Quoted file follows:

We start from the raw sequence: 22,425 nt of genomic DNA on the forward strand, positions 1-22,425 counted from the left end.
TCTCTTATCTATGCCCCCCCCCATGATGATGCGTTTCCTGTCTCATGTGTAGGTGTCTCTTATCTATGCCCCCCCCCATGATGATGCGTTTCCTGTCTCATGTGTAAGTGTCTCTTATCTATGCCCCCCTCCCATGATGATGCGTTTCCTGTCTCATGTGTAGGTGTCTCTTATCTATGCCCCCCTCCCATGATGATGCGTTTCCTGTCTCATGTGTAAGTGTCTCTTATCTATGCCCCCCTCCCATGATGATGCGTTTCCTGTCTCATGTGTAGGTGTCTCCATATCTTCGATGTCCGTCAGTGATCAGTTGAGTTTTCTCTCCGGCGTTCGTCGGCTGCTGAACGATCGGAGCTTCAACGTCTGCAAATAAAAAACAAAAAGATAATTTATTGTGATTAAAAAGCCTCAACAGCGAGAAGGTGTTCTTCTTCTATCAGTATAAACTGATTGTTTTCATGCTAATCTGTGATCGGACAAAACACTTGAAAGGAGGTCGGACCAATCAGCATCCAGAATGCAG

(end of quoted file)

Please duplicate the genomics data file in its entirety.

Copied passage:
We start from the raw sequence: 22,425 nt of genomic DNA on the forward strand, positions 1-22,425 counted from the left end.
TCTCTTATCTATGCCCCCCCCCATGATGATGCGTTTCCTGTCTCATGTGTAGGTGTCTCTTATCTATGCCCCCCCCCATGATGATGCGTTTCCTGTCTCATGTGTAAGTGTCTCTTATCTATGCCCCCCTCCCATGATGATGCGTTTCCTGTCTCATGTGTAGGTGTCTCTTATCTATGCCCCCCTCCCATGATGATGCGTTTCCTGTCTCATGTGTAAGTGTCTCTTATCTATGCCCCCCTCCCATGATGATGCGTTTCCTGTCTCATGTGTAGGTGTCTCCATATCTTCGATGTCCGTCAGTGATCAGTTGAGTTTTCTCTCCGGCGTTCGTCGGCTGCTGAACGATCGGAGCTTCAACGTCTGCAAATAAAAAACAAAAAGATAATTTATTGTGATTAAAAAGCCTCAACAGCGAGAAGGTGTTCTTCTTCTATCAGTATAAACTGATTGTTTTCATGCTAATCTGTGATCGGACAAAACACTTGAAAGGAGGTCGGACCAATCAGCATCCAGAATGCAG